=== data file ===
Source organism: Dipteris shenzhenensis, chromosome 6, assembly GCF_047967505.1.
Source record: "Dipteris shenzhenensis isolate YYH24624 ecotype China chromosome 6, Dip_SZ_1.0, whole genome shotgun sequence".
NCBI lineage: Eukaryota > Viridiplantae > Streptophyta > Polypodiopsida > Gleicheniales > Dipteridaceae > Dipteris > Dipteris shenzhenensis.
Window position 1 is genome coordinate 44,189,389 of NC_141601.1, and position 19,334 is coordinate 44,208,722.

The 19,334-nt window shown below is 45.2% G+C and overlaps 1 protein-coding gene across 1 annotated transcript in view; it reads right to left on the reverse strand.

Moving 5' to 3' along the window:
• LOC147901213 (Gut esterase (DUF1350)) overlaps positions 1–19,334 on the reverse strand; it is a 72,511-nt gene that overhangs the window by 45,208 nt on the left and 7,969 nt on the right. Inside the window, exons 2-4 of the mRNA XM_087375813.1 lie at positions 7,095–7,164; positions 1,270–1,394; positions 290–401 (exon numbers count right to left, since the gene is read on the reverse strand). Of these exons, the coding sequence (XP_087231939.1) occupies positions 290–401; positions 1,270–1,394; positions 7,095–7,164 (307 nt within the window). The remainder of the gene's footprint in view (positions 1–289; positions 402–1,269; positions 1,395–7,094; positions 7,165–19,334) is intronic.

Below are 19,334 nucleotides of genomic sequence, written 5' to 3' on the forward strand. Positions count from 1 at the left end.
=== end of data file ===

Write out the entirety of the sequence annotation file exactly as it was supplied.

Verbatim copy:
Source organism: Dipteris shenzhenensis, chromosome 6, assembly GCF_047967505.1.
Source record: "Dipteris shenzhenensis isolate YYH24624 ecotype China chromosome 6, Dip_SZ_1.0, whole genome shotgun sequence".
NCBI lineage: Eukaryota > Viridiplantae > Streptophyta > Polypodiopsida > Gleicheniales > Dipteridaceae > Dipteris > Dipteris shenzhenensis.
Window position 1 is genome coordinate 44,189,389 of NC_141601.1, and position 19,334 is coordinate 44,208,722.

The 19,334-nt window shown below is 45.2% G+C and overlaps 1 protein-coding gene across 1 annotated transcript in view; it reads right to left on the reverse strand.

Moving 5' to 3' along the window:
• LOC147901213 (Gut esterase (DUF1350)) overlaps positions 1–19,334 on the reverse strand; it is a 72,511-nt gene that overhangs the window by 45,208 nt on the left and 7,969 nt on the right. Inside the window, exons 2-4 of the mRNA XM_087375813.1 lie at positions 7,095–7,164; positions 1,270–1,394; positions 290–401 (exon numbers count right to left, since the gene is read on the reverse strand). Of these exons, the coding sequence (XP_087231939.1) occupies positions 290–401; positions 1,270–1,394; positions 7,095–7,164 (307 nt within the window). The remainder of the gene's footprint in view (positions 1–289; positions 402–1,269; positions 1,395–7,094; positions 7,165–19,334) is intronic.

Below are 19,334 nucleotides of genomic sequence, written 5' to 3' on the forward strand. Positions count from 1 at the left end.